by: Ilse Posselt
Wednesday, 04 January 2017 | On January 15, 2017 representatives from nations across the globe will flock to the French capital for a conference on peace in the Middle East. Yet instead of seeking a way to bring an end to the bloody civil war that has reduced parts of Syria to a smoldering rubble or finding a solution to the looming threat of the Islamic State cutting a swath of death and destruction in Iraq, the agenda of the peace parley will have but one item: resuscitating the Israeli-Palestinian peace process and hammering out the parameters for renewed talks.
Seventy countries have been requested to attend and have their say at the high-level get-together. Yet the two parties whose fate the meeting is aimed at deciding, namely Israel and the Palestinians, have only been invited to meet separately at the conference’s conclusion.
Over the course of 2016, France had doggedly tried to kick-start the flailing peace process, hosting an “opening summit” on June 3, 2016. While the United Nations (UN), European Union (EU), United States and a number of Arab countries attended the meeting, neither Israel nor the Palestinians were invited. Following the June get-together, the French vowed to persist in their reconciliation efforts and host a follow-up conference before ushering in 2017.
Yet in early December Paris announced that the peace conference had been postponed and would now take place on 15 January—two days before the United Nations Security Council is rumored to vote on a number of anti-Israel resolutions and five days before President Barack Obama hands over the reins for America’s Commander in Chief to President-elect Donald Trump.
Israel has been opposed to the Paris plan since its inception and has stated repeatedly that it would not be involved in such a conference. Prime Minister Benjamin Netanyahu told French Prime Minister Manuel Valls as early as May that “peace just does not get achieved through international conferences, UN-style. It does not get to fruition through international diktats or committees from countries around the world who are sitting and seeking to decide our fate and our security when they have no direct stake in it.”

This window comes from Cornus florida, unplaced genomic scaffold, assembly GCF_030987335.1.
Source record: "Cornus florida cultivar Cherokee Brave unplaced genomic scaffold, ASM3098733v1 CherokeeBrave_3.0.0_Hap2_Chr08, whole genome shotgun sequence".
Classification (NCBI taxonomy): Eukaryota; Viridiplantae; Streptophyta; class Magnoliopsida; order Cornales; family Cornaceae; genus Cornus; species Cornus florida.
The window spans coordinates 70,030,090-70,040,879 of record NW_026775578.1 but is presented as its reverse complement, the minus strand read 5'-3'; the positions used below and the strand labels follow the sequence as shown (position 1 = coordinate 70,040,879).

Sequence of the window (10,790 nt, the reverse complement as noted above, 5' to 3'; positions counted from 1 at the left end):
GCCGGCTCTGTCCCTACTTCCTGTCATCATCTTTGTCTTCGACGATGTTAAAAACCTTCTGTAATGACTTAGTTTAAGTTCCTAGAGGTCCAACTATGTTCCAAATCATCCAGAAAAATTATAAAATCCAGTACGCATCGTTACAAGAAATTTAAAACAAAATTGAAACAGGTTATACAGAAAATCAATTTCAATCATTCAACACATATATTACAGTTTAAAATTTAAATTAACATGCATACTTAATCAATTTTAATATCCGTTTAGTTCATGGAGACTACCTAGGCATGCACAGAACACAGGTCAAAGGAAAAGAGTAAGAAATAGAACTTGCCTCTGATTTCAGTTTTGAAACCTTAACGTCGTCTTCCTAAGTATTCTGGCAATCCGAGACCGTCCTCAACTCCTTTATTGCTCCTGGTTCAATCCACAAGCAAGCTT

Instead of an international forum where neither Israel nor the Palestinians would have any initial input, Netanyahu suggested an alternative initiative: a one-on-one meeting for “direct negotiations without preconditions, between the Israeli Prime Minister [and] the Palestinian President in Paris.”
“I will sit alone directly with President Abbas in the Élysée Palace or anywhere else that you choose,” Netanyahu offered at the time. “Every difficult issue will be on the table: mutual recognition, incitement, borders, refugees and yes, settlements—everything.”
Al-Monitor reports that although the French peace push will take place in less than two weeks concerned Israeli leaders, it was initially not seen as a cause of great alarm. That changed on December 23, 2016 when America did not exercise its veto power at the UNSC and allowed Resolution 2334 to pass, thus failing to protect Israel. The resolution condemns all Jewish communities in Judea and Samaria, including those in East Jerusalem and the Old City, as a gross violation of international law and a major stumbling block to peace between Israel and the Palestinians. Then, days later, US Secretary of State John Kerry delivered an address in which he proposed six principles for Israeli-Palestinian peace talks and decried Israel’s “pernicious policy of settlement construction that is making peace impossible.”
In hindsight, Al-Monitor says Israel cannot help but wonder whether the various dates and actions have been coordinated. Specifically, the Jewish state is concerned that the Obama administration might use the Paris conference as a platform to determine and secure its own ideas for borders between Israel and the Palestinians at the UNSC.
Haaretz reported last week that Israel is apprehensive that Kerry might present America’s plan for a two-state solution—including borders—at the conference. Should the proposal be adopted, it could serve as the framework for yet another anti-Israel resolution to be tabled at the UNSC meeting scheduled for January 17.
In the aftermath of last month’s UNSC resolution, a number of prominent Jewish groups in America have spoken out strongly against the prospective Middle East peace conference, calling it “ill-conceived, poorly timed and damaging.”
“Now is a time for serious reflection on how peace can best be achieved,” the Conference of Presidents of Major American Jewish Organizations wrote in a statement. “Not for another sham forum in which the usual one-sided outcomes against Israel are the likeliest result.”
“Israel has long sought direct talks; it is time for the Palestinian leaders to stop evading their responsibility and seeking to use international fora to avoid the only true path to a lasting peace,” the statement continued. Israeli leaders also made no secret of their beliefs regarding the upcoming get-together. “It is not a peace conference, but a tribunal against Israel that is intended to harm Israel,” said Defense Minister Avigdor Liberman. “We know the direction and the goal of the conference.”
Posted on January 4, 2017
Source: (Bridges for Peace, 04 January 2017)
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